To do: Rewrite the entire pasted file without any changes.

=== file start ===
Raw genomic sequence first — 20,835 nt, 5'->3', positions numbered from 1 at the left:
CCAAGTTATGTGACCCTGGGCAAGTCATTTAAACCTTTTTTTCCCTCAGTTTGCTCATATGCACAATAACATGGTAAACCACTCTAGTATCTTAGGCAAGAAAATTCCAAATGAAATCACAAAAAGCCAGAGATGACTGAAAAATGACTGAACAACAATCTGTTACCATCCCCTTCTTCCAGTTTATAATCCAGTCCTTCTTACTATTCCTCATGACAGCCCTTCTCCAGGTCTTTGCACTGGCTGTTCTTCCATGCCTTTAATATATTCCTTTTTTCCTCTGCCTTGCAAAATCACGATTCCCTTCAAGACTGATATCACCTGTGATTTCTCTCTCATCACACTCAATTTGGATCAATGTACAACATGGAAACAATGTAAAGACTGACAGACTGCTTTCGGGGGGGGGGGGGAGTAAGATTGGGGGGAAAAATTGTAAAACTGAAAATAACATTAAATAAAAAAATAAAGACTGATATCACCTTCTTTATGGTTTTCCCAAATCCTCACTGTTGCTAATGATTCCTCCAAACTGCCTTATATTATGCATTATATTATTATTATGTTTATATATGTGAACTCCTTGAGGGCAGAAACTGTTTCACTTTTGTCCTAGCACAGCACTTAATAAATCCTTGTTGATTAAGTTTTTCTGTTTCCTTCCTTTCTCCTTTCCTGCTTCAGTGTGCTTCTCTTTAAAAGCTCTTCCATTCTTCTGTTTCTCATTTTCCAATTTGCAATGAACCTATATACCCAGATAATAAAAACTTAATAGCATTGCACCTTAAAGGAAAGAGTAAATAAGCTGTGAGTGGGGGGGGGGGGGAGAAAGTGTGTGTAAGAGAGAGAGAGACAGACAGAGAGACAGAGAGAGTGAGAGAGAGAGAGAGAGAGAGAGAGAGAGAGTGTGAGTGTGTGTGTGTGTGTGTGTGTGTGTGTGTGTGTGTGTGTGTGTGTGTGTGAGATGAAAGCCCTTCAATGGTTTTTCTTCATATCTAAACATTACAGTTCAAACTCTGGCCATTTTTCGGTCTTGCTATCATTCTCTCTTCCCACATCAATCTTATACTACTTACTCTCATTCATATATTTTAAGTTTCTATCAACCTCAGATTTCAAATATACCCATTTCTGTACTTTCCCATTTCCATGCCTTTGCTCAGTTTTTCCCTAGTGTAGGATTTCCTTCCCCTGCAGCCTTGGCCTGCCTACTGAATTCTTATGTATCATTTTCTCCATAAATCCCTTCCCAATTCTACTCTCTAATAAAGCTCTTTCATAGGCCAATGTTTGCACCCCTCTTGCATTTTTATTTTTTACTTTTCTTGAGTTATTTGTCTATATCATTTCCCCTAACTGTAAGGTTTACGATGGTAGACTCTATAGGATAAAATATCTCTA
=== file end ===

Raw genomic sequence first — 20,835 nt, 5'->3', positions numbered from 1 at the left:
CCAAGTTATGTGACCCTGGGCAAGTCATTTAAACCTTTTTTTCCCTCAGTTTGCTCATATGCACAATAACATGGTAAACCACTCTAGTATCTTAGGCAAGAAAATTCCAAATGAAATCACAAAAAGCCAGAGATGACTGAAAAATGACTGAACAACAATCTGTTACCATCCCCTTCTTCCAGTTTATAATCCAGTCCTTCTTACTATTCCTCATGACAGCCCTTCTCCAGGTCTTTGCACTGGCTGTTCTTCCATGCCTTTAATATATTCCTTTTTTCCTCTGCCTTGCAAAATCACGATTCCCTTCAAGACTGATATCACCTGTGATTTCTCTCTCATCACACTCAATTTGGATCAATGTACAACATGGAAACAATGTAAAGACTGACAGACTGCTTTCGGGGGGGGGGGGGAGTAAGATTGGGGGGAAAAATTGTAAAACTGAAAATAACATTAAATAAAAAAATAAAGACTGATATCACCTTCTTTATGGTTTTCCCAAATCCTCACTGTTGCTAATGATTCCTCCAAACTGCCTTATATTATGCATTATATTATTATTATGTTTATATATGTGAACTCCTTGAGGGCAGAAACTGTTTCACTTTTGTCCTAGCACAGCACTTAATAAATCCTTGTTGATTAAGTTTTTCTGTTTCCTTCCTTTCTCCTTTCCTGCTTCAGTGTGCTTCTCTTTAAAAGCTCTTCCATTCTTCTGTTTCTCATTTTCCAATTTGCAATGAACCTATATACCCAGATAATAAAAACTTAATAGCATTGCACCTTAAAGGAAAGAGTAAATAAGCTGTGAGTGGGGGGGGGGGGGAGAAAGTGTGTGTAAGAGAGAGAGAGACAGACAGAGAGACAGAGAGAGTGAGAGAGAGAGAGAGAGAGAGAGAGAGAGAGTGTGAGTGTGTGTGTGTGTGTGTGTGTGTGTGTGTGTGTGTGTGTGTGTGTGTGTGAGATGAAAGCCCTTCAATGGTTTTTCTTCATATCTAAACATTACAGTTCAAACTCTGGCCATTTTTCGGTCTTGCTATCATTCTCTCTTCCCACATCAATCTTATACTACTTACTCTCATTCATATATTTTAAGTTTCTATCAACCTCAGATTTCAAATATACCCATTTCTGTACTTTCCCATTTCCATGCCTTTGCTCAGTTTTTCCCTAGTGTAGGATTTCCTTCCCCTGCAGCCTTGGCCTGCCTACTGAATTCTTATGTATCATTTTCTCCATAAATCCCTTCCCAATTCTACTCTCTAATAAAGCTCTTTCATAGGCCAATGTTTGCACCCCTCTTGCATTTTTATTTTTTACTTTTCTTGAGTTATTTGTCTATATCATTTCCCCTAACTGTAAGGTTTACGATGGTAGACTCTATAGGATAAAATATCTCTA